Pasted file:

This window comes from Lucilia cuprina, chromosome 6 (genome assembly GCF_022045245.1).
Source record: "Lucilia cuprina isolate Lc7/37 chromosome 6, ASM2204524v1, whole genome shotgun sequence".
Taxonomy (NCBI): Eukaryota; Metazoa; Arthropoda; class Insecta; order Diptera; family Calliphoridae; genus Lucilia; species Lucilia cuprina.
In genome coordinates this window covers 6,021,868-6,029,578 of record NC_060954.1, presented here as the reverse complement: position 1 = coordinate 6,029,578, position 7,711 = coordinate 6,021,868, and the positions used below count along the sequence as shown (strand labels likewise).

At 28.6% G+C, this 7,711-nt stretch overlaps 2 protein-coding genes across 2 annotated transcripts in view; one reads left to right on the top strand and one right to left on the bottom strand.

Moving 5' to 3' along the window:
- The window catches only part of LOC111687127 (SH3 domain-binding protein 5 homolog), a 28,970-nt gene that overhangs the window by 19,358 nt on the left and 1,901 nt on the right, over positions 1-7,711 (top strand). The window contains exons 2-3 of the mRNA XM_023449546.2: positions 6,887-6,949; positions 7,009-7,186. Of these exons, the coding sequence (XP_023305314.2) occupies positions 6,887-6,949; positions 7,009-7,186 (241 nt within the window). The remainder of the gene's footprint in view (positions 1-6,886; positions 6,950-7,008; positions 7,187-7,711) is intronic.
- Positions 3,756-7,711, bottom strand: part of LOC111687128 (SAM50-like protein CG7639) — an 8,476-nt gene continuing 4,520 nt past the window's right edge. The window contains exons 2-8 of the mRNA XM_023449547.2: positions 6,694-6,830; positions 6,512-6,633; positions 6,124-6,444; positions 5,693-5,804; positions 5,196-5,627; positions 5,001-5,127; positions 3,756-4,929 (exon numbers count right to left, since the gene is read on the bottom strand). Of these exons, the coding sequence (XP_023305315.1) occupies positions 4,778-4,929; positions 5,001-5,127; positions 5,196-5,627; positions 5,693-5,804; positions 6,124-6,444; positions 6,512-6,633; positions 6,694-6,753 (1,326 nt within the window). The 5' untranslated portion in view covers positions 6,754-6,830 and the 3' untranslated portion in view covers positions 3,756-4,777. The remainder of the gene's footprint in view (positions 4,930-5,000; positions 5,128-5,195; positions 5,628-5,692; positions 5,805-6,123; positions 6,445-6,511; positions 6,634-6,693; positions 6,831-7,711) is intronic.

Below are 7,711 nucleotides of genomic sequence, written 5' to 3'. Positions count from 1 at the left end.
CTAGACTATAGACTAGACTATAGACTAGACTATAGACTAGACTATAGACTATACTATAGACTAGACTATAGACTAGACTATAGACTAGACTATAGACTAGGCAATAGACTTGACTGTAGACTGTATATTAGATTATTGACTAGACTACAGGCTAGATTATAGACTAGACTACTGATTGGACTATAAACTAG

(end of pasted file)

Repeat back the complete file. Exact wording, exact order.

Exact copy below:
This window comes from Lucilia cuprina, chromosome 6 (genome assembly GCF_022045245.1).
Source record: "Lucilia cuprina isolate Lc7/37 chromosome 6, ASM2204524v1, whole genome shotgun sequence".
Taxonomy (NCBI): Eukaryota; Metazoa; Arthropoda; class Insecta; order Diptera; family Calliphoridae; genus Lucilia; species Lucilia cuprina.
In genome coordinates this window covers 6,021,868-6,029,578 of record NC_060954.1, presented here as the reverse complement: position 1 = coordinate 6,029,578, position 7,711 = coordinate 6,021,868, and the positions used below count along the sequence as shown (strand labels likewise).

At 28.6% G+C, this 7,711-nt stretch overlaps 2 protein-coding genes across 2 annotated transcripts in view; one reads left to right on the top strand and one right to left on the bottom strand.

Moving 5' to 3' along the window:
- The window catches only part of LOC111687127 (SH3 domain-binding protein 5 homolog), a 28,970-nt gene that overhangs the window by 19,358 nt on the left and 1,901 nt on the right, over positions 1-7,711 (top strand). The window contains exons 2-3 of the mRNA XM_023449546.2: positions 6,887-6,949; positions 7,009-7,186. Of these exons, the coding sequence (XP_023305314.2) occupies positions 6,887-6,949; positions 7,009-7,186 (241 nt within the window). The remainder of the gene's footprint in view (positions 1-6,886; positions 6,950-7,008; positions 7,187-7,711) is intronic.
- Positions 3,756-7,711, bottom strand: part of LOC111687128 (SAM50-like protein CG7639) — an 8,476-nt gene continuing 4,520 nt past the window's right edge. The window contains exons 2-8 of the mRNA XM_023449547.2: positions 6,694-6,830; positions 6,512-6,633; positions 6,124-6,444; positions 5,693-5,804; positions 5,196-5,627; positions 5,001-5,127; positions 3,756-4,929 (exon numbers count right to left, since the gene is read on the bottom strand). Of these exons, the coding sequence (XP_023305315.1) occupies positions 4,778-4,929; positions 5,001-5,127; positions 5,196-5,627; positions 5,693-5,804; positions 6,124-6,444; positions 6,512-6,633; positions 6,694-6,753 (1,326 nt within the window). The 5' untranslated portion in view covers positions 6,754-6,830 and the 3' untranslated portion in view covers positions 3,756-4,777. The remainder of the gene's footprint in view (positions 4,930-5,000; positions 5,128-5,195; positions 5,628-5,692; positions 5,805-6,123; positions 6,445-6,511; positions 6,634-6,693; positions 6,831-7,711) is intronic.

Below are 7,711 nucleotides of genomic sequence, written 5' to 3'. Positions count from 1 at the left end.
CTAGACTATAGACTAGACTATAGACTAGACTATAGACTAGACTATAGACTATACTATAGACTAGACTATAGACTAGACTATAGACTAGACTATAGACTAGGCAATAGACTTGACTGTAGACTGTATATTAGATTATTGACTAGACTACAGGCTAGATTATAGACTAGACTACTGATTGGACTATAAACTAG